Government Health System Penalized Woman for Supporting Her Own Cancer Treatment

Summary: The British National Health Service refused to provide the advanced cancer drug Avastin to Colette Mills, who was willing to pay for it herself. Mills was told that if she paid for the drug the NHS didn’t cover because if its cost, the NHS would stop paying for her cancer treatment altogether.

Colette Mills of North Yorkshire, England was up against a rigid National Health Service policy that at the time would have taken away her taxpayer-provided health care if she purchased a life-extending cancer drug beyond the dosage the government provided for her.

Mills fought breast cancer for over a quarter century. Though the last roughly 20 years were “blissfully” clear of cancer, she says, it returned in 2003 and spread throughout her body. The 58-year-old former NHS nurse was given Taxol, a chemotherapy drug, as part of her publicly-financed health care. But, following the advice of her hospital specialist, Mills decided to spend her own money to boost her treatment with the so-called wonder drug, Avastin.

Drug trials show Taxol is perhaps twice as effective when combined with Avastin, and, when coupled, the drugs could slow advanced breast cancer.

Mills believed that combining the drugs “would probably give me a longer life and a better quality of life.” She added, “Avastin may only increase your lifespan by six weeks or six months but, believe me, when it’s your life, you’re not picky.”

The rub at the time was even if Mills paid out-of-pocket to supplement her care, the NHS would begin to bill her for the entire cost of treatment because she would be considered a private patient.

“If a patient chooses to go private for certain drugs they elect to become a private patient for the course of their treatment for that condition. That is trust policy,” said a statement by South Tees Hospitals NHS Trust, Mills’ local health care provider.

Though Avastin was publicly available elsewhere in the UK, South Tees Hospitals NHS Trust would not fund Avastin because of its high cost. In Britain, the wide disparity of drugs and services made available depending on locality is informally termed the NHS ‘postcode lottery.’

Mills was willing to pay the estimated £4,000 a month to get the expensive drug and have it administered – but she did not want to be stuck with the tab for her entire treatment. “The costs would increase from £4,000 a month to about £10,000 to £15,000 for all my care. I would need to pay charges for seeing the consultant, for the nurses’ time, for blood tests and scans,” Mills explained.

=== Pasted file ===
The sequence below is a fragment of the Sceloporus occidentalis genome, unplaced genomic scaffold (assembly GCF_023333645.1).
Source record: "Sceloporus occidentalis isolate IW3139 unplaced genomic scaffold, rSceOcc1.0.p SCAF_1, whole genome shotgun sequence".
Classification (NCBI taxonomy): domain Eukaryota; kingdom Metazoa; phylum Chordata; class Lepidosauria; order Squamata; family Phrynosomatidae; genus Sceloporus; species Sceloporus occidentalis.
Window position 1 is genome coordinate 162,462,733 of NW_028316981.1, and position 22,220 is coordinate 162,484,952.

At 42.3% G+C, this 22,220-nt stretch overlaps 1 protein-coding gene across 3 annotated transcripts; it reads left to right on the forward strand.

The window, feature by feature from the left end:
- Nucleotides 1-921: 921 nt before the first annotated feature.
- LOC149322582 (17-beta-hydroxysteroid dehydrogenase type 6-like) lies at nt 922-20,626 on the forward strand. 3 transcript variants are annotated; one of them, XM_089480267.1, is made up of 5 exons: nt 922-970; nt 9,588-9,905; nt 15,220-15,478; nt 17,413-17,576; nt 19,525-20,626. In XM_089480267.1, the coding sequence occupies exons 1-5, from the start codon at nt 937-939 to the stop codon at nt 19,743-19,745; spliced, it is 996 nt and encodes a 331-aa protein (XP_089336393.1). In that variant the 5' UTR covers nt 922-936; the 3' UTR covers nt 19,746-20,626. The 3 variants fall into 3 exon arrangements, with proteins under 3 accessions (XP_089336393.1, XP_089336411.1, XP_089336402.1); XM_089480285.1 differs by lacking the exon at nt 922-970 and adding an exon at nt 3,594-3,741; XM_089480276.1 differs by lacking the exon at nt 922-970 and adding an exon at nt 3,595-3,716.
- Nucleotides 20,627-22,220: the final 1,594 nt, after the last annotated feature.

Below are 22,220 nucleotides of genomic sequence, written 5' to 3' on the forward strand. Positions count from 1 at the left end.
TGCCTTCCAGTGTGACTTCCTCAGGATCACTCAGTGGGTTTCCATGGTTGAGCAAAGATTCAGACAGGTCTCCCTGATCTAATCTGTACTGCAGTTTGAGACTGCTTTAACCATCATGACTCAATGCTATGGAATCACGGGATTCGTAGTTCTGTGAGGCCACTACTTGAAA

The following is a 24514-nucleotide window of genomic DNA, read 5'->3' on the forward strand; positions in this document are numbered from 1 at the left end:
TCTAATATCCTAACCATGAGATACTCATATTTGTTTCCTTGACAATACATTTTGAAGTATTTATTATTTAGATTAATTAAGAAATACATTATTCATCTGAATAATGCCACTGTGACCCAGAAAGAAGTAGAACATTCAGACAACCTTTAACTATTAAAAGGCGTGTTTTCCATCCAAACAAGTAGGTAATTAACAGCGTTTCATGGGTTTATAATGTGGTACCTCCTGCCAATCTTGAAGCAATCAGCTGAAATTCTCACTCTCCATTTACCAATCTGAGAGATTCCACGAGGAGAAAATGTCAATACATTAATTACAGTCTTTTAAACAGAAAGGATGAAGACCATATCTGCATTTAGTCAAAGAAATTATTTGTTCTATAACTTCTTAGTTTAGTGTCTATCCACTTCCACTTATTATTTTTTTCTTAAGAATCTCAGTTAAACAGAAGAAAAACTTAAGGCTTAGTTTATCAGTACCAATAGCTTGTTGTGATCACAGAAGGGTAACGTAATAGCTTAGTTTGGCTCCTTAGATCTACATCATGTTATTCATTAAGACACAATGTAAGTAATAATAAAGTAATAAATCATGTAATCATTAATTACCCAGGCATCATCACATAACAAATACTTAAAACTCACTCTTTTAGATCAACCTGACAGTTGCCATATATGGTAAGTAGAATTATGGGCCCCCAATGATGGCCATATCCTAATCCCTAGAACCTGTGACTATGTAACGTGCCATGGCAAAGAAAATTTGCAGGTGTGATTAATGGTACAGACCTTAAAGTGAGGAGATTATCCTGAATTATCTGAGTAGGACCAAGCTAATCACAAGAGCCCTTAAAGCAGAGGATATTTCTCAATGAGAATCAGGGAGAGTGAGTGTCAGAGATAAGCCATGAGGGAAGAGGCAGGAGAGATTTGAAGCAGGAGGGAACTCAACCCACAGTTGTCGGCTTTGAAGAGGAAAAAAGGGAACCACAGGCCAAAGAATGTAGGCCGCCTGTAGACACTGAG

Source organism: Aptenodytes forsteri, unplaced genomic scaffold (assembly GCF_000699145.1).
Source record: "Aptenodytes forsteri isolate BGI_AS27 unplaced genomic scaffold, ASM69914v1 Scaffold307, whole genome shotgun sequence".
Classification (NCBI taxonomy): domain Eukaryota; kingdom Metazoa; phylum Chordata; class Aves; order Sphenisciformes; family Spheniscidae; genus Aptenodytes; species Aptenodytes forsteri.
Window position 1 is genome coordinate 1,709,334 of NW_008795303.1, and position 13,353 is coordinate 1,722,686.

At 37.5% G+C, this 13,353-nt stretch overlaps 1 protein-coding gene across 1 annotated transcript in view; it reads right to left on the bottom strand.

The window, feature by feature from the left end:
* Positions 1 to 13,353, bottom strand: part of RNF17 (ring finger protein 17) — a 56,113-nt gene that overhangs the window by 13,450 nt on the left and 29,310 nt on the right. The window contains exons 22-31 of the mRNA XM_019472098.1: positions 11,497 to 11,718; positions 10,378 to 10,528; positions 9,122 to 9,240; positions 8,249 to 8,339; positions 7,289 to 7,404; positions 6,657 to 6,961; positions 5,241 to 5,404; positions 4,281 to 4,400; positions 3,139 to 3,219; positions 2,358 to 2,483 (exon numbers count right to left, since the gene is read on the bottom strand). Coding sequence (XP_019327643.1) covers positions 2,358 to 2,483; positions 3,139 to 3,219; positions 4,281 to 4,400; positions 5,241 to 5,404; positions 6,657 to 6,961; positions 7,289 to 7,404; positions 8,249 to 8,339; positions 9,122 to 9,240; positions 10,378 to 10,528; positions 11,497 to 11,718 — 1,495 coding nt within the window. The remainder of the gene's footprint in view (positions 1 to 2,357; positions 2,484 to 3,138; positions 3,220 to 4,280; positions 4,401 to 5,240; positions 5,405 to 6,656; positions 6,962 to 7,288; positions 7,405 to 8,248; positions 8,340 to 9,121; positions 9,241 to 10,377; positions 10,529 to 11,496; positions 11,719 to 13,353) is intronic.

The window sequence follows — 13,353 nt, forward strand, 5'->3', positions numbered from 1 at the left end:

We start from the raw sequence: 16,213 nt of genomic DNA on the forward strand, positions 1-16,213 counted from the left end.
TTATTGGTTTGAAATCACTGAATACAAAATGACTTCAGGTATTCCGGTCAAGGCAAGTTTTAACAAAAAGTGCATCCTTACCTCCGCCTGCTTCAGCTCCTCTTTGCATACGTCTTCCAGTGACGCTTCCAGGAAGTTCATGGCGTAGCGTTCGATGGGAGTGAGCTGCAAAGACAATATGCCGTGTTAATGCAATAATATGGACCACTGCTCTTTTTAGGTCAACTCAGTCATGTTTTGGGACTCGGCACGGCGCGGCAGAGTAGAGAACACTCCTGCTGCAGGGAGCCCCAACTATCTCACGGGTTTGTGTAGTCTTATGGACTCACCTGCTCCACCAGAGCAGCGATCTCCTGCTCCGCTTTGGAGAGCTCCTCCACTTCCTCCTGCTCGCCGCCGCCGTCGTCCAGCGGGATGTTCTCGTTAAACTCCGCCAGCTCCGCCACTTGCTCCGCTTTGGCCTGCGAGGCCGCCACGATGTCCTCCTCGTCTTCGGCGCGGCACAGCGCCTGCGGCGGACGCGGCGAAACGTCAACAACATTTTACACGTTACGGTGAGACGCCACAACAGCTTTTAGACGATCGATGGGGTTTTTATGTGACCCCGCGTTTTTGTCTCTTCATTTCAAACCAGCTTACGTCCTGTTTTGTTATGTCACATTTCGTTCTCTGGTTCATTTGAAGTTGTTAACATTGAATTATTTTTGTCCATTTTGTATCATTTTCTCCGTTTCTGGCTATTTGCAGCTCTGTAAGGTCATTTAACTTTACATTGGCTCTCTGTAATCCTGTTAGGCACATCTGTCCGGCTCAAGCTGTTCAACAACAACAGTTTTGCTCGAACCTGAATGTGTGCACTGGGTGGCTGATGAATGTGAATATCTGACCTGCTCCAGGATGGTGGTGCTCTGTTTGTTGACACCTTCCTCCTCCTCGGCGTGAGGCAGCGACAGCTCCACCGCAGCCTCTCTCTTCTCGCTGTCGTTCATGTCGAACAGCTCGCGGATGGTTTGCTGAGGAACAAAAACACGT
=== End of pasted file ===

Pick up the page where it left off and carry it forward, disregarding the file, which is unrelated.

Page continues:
Thus, by doing what she thought necessary to improve her chances of survival, Mills would be responsible for paying some £15,000 (~$24,400) to the government. “The policy of my local NHS trust is that I must be an NHS patient or a private patient,” said Mills. “If I want to pay for Avastin, I must pay for everything. It’s immoral that the drugs are out there and freely available to certain people, yet they say I cannot have it.”

The rationale for the bizarre policy that restricted how citizens spent their own money for health care was rooted in the NHS’s belief that care should be equal and not based on a patient’s ability to pay. “The Government is committed to a publicly funded NHS, free at the point of use and available to all regardless of income,” explained a spokesman for Britain’s Department of Health. “Co-payments would risk creating a two-tier health service and be in direct contravention with the principles and values of the NHS.”

The health care provider, therefore, rejected Mills’ request because it considered her buying an extra drug to be an “add on” to her existing NHS treatment. Mills’ pleas to the NHS health trust were rejected, and she and husband, Eric, abandoned their challenge.

“I can’t go private…” said Mills. “This decision is totally unjust… this drug would prolong my life.”

Mills recognized there naturally may be cost prohibitions for some care. But, she argued, “The whole concept of the NHS is that it’s free at the point of need. Why should that stop because I want to pay for something?” She also pointed out the NHS’s apparent double standard. “It is already a two-tier NHS,” said Mills. “I’d had a scan privately when there was a two-week wait on the NHS… If I go to the dentist I can mix my NHS and private treatment.”

Professor Karol Sikora, a medical expert who advises the World Health Organization, sided with Mills. “For health bosses to say Mrs. Mills cannot top up her NHS treatment is ideology gone mad. It is medical communism and utterly immoral,” she charged. “This is unfair to taxpayers who are entitled to NHS care. If this patient wishes to pay for another drug, that should be her choice.”

After considerable public disapproval and an official Department of Health Review, the NHS reversed its supplemental treatment policy in November 2008. Alan Johnson, the then-Health Secretary, announced new guidelines that purchasing private treatment will not mean that patients forfeit their entitlement to NHS services.

Reacting to the policy change, Mills said, “This move by the Government is exactly what I’ve been fighting for – but it has been a long time coming.”

Although the government’s change of policy was welcome news for patients like Mills, it came too late for Mills herself – four months after her unsuccessful effort to purchase Avastin herself, her cancer spread to such an extent that it will no longer respond to the treatment.

Learn the truth about government-run medicine by reading true stories, such as the one above, from countries with a government-run health care system in the National Center for Public Policy Research’s new book, Shattered Lives: 100 Victims of Government Health Care, by Amy Ridenour and Ryan Balis. Complete PDF copies are available free or you can buy a copy now at

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